Heir of Tyrrhenian kings, for you
A mellow cask, unbroach'd as yet,
Maecenas mine, and roses new,
And fresh-drawn oil your locks to wet,
Are waiting here. Delay not still,
Nor gaze on Tibur, never dried,
And sloping AEsule, and the hill
Of Telegon the parricide.
- leave that pomp that can but tire, Those piles, among the clouds at home;
Cease for a moment to admire
The smoke, the wealth, the noise of Rome!
In change e'en luxury finds a zest:
The poor man's supper, neat, but spare,
With no gay couch to seat the guest,
Has smooth'd the rugged brow of care.
Now glows the Ethiop maiden's sire;
Now Procyon rages all ablaze;
The Lion maddens in his ire,
As suns bring back the sultry days:
The shepherd with his weary sheep
Seeks out the streamlet and the trees,
Silvanus' lair: the still banks sleep
Untroubled by the wandering breeze.
You ponder on imperial schemes,
And o'er the city's danger brood:
Bactrian and Serian haunt your dreams,
And Tanais, toss'd by inward feud.
The issue of the time to be
Heaven wisely hides in blackest night,
And laughs, should man's anxiety
Transgress the bounds of man's short sight.
Control the present: all beside
Flows like a river seaward borne,
Now rolling on its placid tide,
Now whirling massy trunks uptorn,
And waveworn crags, and farms, and stock,
In chaos blent, while hill and wood
Reverberate to the enormous shock,
When savage rains the tranquil flood
Have stirr'd to madness. Happy he,
Self-centred, who each night can say,
"My life is lived: the morn may see
A clouded or a sunny day:
That rests with Jove: but what is gone,
He will not, cannot turn to nought;
Nor cancel, as a thing undone,
What once the flying hour has brought."
Fortune, who loves her cruel game,
Still bent upon some heartless whim,
Shifts her caresses, fickle dame,
Now kind to me, and now to him:
She stays; 'tis well: but let her shake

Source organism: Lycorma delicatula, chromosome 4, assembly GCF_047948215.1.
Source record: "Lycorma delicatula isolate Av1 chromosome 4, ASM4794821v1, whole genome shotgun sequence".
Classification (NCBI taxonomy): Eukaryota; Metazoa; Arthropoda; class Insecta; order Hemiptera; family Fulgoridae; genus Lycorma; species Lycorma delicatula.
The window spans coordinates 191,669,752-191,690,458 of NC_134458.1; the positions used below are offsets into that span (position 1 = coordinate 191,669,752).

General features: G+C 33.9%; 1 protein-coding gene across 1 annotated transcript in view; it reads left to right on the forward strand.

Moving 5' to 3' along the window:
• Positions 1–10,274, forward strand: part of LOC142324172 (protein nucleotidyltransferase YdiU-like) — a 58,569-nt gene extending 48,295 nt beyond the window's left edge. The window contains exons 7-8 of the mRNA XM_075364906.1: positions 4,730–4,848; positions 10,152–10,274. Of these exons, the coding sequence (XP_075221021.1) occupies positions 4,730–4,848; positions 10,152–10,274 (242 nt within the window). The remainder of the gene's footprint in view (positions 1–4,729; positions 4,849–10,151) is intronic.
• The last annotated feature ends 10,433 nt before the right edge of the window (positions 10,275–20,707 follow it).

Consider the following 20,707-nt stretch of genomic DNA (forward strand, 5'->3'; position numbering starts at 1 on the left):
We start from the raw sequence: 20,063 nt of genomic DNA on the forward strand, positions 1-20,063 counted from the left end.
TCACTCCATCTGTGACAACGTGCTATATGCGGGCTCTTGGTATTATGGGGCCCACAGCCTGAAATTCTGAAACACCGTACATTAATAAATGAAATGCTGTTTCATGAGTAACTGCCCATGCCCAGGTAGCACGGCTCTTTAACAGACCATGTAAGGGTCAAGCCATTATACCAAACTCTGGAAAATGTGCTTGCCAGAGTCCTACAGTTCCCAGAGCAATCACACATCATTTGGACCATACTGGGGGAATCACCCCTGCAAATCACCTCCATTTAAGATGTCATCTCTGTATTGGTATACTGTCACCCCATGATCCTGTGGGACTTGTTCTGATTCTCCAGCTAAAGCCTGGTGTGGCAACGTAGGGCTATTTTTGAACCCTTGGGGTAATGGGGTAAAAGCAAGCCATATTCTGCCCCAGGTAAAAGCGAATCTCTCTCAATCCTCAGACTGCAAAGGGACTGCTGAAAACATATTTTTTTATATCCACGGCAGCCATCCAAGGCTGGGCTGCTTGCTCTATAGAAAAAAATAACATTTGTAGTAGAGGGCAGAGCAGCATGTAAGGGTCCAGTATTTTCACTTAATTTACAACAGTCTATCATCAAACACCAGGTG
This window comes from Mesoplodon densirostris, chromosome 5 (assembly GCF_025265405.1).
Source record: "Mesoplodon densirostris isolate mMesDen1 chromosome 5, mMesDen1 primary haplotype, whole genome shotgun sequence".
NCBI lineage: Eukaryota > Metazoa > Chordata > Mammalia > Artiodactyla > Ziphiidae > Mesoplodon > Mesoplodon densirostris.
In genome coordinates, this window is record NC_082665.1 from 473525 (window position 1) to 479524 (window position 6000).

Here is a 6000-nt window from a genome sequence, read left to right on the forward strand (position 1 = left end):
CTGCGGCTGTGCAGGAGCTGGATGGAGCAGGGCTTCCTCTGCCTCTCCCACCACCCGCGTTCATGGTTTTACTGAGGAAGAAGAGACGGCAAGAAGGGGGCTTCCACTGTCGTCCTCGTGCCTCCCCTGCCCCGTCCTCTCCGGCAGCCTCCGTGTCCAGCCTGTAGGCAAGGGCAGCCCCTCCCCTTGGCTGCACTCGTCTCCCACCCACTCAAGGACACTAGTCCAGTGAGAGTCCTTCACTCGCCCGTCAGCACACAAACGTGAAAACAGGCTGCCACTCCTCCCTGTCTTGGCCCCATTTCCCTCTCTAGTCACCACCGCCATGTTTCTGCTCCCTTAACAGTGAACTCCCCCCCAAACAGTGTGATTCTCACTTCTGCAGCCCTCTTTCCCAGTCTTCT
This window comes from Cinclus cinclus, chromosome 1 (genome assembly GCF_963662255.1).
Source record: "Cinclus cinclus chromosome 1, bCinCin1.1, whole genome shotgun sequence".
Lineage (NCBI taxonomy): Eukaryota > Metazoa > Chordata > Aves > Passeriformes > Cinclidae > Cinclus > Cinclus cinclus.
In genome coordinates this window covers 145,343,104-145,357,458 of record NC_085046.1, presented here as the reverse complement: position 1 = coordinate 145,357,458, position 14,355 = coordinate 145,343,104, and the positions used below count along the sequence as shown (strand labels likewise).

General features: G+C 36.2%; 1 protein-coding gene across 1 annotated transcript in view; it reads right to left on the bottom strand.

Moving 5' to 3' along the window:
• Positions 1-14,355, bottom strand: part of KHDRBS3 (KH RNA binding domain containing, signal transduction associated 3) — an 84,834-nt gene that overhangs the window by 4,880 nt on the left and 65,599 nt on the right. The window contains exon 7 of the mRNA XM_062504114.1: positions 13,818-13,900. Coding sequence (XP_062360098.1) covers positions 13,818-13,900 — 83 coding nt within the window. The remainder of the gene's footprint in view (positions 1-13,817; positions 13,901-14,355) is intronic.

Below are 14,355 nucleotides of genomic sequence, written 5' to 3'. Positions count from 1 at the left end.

Those wings, her presents I resign,
Cloak me in native worth, and take
Chaste Poverty undower'd for mine.
Though storms around my vessel rave,
I will not fall to craven prayers,
Nor bargain by my vows to save
My Cyprian and Sidonian wares,
Else added to the insatiate main.
Then through the wild Aegean roar
The breezes and the Brethren Twain
Shall waft my little boat ashore.
This site is dedicated to bringing you information about the wonder that was the Roman Empire and how its legacy still shapes our history, our language, and the foundations of our society and its institutions. The Roman Empire endures!
The City of Rome was traditionally founded in 753 B.C. by our calendar. The Romans measured their calendar from the foundation of the City, or "Anno urbis conditae". By their calendar, today is Anno Urbis ("The Year of the City") 2773.
The Roman Empire at its greatest extent comprised most of western Europe, the Middle East, and North Africa. Larger than even most modern nations, the empire was held together by a network of roads, a common language, and most of all a culture which still today exerts a powerful influence on our society and institutions, over 1600 years after the fall of Rome. No other empire or civilization has had such a lasting and significant impact on the modern world.